Breastfeeding

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Breastfeeding

Breastfeeding

Overview

 

Breastfeeding is one of the best ways to ensure your baby’s health and development. It’s a convenient, cost-effective, natural way to feed your baby.

Breastfeeding is widely recommended as the best way of feeding infants by leading health organizations, including, among others:

  • The American Academy of Pediatrics
  • The American Academy of Family Physicians
  • The American College of Obstetricians and Gynecologists
  • The American Dietetic Association
  • The American College of Nurse-Midwives
  • The U.S. Department of Health and Human Services, Office on Women’s Health

Healthy mothers should consider breastfeeding exclusively (no formula) for the first six months of life and, if possible, continue until the baby is one year old and beyond. Ideally, solid foods should only be introduced after six months of age.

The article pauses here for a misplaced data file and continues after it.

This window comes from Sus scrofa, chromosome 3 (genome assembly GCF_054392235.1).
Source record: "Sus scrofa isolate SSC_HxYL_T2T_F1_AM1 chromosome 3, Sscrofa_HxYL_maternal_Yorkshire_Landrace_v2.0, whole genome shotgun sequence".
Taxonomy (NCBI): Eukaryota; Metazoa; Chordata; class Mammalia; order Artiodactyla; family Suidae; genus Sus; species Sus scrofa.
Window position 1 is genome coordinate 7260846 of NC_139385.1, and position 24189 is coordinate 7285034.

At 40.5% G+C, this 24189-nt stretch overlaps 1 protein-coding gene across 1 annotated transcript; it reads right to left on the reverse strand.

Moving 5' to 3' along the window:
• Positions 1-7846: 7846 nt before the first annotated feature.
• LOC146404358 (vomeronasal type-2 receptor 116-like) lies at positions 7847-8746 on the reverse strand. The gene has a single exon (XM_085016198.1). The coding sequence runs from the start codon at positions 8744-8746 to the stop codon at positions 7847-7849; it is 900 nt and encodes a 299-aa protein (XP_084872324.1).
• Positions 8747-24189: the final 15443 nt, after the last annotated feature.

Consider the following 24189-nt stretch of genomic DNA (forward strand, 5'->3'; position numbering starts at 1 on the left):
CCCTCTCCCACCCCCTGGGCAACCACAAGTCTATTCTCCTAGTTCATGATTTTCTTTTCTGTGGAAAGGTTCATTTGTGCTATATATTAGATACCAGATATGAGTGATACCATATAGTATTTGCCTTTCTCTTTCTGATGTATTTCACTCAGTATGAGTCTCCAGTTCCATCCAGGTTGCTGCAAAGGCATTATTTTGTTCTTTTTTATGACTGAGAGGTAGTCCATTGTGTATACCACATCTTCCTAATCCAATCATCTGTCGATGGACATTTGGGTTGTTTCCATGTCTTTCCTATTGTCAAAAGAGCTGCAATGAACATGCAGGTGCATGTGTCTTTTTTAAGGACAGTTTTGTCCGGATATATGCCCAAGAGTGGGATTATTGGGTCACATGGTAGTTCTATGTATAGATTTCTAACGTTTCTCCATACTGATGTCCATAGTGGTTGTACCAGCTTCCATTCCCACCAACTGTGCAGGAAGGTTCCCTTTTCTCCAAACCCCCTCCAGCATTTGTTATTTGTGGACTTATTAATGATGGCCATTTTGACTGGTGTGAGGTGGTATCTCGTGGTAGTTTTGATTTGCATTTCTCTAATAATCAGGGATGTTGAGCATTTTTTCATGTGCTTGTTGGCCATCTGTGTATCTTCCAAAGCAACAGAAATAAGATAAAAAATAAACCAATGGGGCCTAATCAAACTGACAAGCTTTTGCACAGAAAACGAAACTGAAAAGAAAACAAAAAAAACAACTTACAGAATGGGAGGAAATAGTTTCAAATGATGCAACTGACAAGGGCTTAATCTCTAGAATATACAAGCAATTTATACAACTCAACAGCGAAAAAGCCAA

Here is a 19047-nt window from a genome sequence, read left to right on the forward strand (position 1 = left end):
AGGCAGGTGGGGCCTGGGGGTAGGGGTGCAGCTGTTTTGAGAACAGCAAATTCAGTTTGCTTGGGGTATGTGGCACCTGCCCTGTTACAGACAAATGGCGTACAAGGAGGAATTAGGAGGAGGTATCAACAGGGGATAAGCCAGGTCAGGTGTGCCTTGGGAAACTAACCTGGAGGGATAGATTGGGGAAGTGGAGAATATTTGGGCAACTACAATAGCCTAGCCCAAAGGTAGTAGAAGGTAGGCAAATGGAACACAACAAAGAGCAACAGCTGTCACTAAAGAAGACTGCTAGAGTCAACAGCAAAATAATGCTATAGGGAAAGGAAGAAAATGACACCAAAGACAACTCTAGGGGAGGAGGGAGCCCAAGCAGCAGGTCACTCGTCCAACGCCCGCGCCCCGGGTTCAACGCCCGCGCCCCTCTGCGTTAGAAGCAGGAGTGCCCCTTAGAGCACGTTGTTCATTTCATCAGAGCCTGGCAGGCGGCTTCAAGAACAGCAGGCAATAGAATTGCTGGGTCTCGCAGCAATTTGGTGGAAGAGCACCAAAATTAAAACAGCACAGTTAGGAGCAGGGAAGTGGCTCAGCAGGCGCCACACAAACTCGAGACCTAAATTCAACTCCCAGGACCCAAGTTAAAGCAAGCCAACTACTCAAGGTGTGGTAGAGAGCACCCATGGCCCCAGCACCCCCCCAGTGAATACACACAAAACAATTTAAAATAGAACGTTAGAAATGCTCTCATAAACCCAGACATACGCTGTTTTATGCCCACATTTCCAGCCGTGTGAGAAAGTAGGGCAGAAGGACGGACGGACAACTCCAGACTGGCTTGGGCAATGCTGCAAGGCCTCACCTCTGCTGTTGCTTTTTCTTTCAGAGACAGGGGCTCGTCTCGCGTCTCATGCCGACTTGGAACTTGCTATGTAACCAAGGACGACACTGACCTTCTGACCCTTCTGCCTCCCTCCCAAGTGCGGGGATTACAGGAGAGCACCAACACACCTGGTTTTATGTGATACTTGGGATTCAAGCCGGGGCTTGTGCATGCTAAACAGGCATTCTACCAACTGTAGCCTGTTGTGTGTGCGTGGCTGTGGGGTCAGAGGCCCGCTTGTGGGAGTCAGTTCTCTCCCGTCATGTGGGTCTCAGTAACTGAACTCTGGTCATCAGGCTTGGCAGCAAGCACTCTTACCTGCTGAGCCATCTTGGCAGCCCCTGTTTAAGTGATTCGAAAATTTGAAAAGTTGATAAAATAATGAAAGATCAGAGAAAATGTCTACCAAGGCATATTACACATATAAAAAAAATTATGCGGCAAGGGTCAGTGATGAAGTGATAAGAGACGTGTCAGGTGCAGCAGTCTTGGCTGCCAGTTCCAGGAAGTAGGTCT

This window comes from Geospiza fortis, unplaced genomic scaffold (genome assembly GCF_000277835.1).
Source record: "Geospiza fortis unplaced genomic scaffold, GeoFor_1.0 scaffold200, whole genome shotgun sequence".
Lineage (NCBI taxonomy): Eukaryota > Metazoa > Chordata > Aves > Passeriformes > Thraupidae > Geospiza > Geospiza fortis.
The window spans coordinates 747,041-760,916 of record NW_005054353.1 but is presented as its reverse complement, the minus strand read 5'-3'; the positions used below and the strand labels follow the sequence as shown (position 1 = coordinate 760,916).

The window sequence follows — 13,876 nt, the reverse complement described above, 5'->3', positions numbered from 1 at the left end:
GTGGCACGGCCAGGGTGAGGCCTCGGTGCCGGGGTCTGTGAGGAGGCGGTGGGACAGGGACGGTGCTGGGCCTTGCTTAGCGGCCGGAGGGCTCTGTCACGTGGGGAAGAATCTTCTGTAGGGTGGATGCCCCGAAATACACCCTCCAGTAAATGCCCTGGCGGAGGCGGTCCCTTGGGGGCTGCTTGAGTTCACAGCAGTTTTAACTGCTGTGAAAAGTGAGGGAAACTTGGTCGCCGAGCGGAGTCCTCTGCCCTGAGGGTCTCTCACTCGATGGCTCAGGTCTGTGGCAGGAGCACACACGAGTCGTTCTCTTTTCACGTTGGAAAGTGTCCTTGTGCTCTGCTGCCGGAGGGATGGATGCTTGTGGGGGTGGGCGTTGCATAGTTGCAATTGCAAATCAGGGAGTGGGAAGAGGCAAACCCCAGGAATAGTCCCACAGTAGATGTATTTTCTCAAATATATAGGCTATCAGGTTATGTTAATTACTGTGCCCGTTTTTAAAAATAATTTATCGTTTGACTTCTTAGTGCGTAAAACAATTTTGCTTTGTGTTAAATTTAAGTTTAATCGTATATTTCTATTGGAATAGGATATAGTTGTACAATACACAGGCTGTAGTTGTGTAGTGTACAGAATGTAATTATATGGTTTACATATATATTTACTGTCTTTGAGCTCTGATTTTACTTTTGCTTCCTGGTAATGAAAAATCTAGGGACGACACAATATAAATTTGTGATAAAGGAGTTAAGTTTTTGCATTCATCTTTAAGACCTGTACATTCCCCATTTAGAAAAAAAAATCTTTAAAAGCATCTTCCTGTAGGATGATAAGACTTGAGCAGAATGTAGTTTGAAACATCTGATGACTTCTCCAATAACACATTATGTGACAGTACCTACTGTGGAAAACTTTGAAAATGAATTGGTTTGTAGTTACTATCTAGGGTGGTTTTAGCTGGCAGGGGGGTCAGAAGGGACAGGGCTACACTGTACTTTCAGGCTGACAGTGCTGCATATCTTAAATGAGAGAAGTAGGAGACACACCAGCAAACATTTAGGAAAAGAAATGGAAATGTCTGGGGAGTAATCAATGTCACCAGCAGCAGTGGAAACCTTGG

While most new mothers breastfeed in the weeks following birth (called the early postpartum period), less than 15 percent continue to nurse exclusively through six months. The likelihood of breastfeeding is even lower among African-American women, as well as women with lower levels of education.

Initiatives to educate new mothers and their partners, health care professionals and employers about the clear, long-lasting health benefits of breastfeeding for both mom and baby are ongoing. Changes to routine maternity unit practices, including “rooming in” policies, which allow mom and baby to stay together in the hospital, are increasingly common and help support mothers who wish to breastfeed. Healthy People 2020, a national prevention initiative to improve the health of all Americans, set forth goals to increase breastfeeding rates.